Getting immunized downtown (2008-05-06)

Tarangire River
While I was entering Tarangire National Park (March 14, 2000), a tsetse fly bit the back of my hand. Fearing further bites, when I reached the porch of my ridge tent I took off my shirt to spray it with Permethrin--and a tsetse fly bit my back.

Later that day I developed diarrhea and a moderate fever. As my temperature rose I worried I would become delirious and no one would discover my condition. This was one of three times in Africa that I wished I had a traveling companion.

My fever stopped rising and finally dropped, I got some rest, and my driver checked with me the next morning. The following day I was well and resumed my safari, taking photographs of elephants and afternoon storms.

This illustrates part of my philosophy of travel. I take whatever precautions are possible, accept that traveling has risks, and then forget my worries and focus on enjoying the experience.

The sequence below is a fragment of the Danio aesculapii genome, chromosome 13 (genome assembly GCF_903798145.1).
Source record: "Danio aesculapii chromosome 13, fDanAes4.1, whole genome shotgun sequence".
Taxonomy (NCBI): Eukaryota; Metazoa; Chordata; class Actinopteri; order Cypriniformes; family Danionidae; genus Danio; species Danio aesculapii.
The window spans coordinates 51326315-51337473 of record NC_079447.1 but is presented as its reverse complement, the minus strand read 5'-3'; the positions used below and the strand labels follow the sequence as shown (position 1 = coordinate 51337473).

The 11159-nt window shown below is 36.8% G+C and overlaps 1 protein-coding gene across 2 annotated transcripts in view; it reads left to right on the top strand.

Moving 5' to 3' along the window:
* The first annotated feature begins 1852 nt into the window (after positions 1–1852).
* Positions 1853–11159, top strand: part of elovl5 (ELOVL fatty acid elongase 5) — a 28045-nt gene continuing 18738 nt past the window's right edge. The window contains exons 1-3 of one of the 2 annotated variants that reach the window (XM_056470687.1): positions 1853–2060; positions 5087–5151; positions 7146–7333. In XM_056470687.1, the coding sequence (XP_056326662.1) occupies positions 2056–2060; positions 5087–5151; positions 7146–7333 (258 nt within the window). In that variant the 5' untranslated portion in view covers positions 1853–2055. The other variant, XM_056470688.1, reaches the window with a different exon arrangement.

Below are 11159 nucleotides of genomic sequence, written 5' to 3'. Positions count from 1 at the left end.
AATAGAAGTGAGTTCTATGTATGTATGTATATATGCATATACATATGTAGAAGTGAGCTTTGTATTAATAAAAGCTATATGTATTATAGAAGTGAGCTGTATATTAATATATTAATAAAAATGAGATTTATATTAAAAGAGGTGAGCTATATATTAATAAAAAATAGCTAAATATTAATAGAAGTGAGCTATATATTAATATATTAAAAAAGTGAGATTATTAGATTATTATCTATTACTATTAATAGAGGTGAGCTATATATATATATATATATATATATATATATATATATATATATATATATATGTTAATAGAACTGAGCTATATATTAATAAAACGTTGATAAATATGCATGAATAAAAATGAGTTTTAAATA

Some precautions are medications and vaccinations for vaccine-preventable diseases. Last year I wrote about anti-malarial medication, mosquito avoidance, and a red colobus monkey. Vaccinations include routine vaccinations like MMR, polio, and Tdap, as well as vaccinations like hepatitis (A and B), rabies, and typhoid.

When I went to Africa, I was watching wild animals, so I received rabies vaccinations. For our trip to China, there wasn't time for the series, and we anticipated less time outdoors. For similar reasons we didn't get the Japanese encephalitis vaccinations. In addition, there are shortages of both of those vaccines. We'll avoid malaria-risk areas of China as well. We did go to King County Downtown Public Health Center Travel Clinic to update routine vaccinations and get hepatitis and typhoid vaccinations. Finally, Ryan is spraying our clothing with Permethrin. At least this time I'm not traveling alone.

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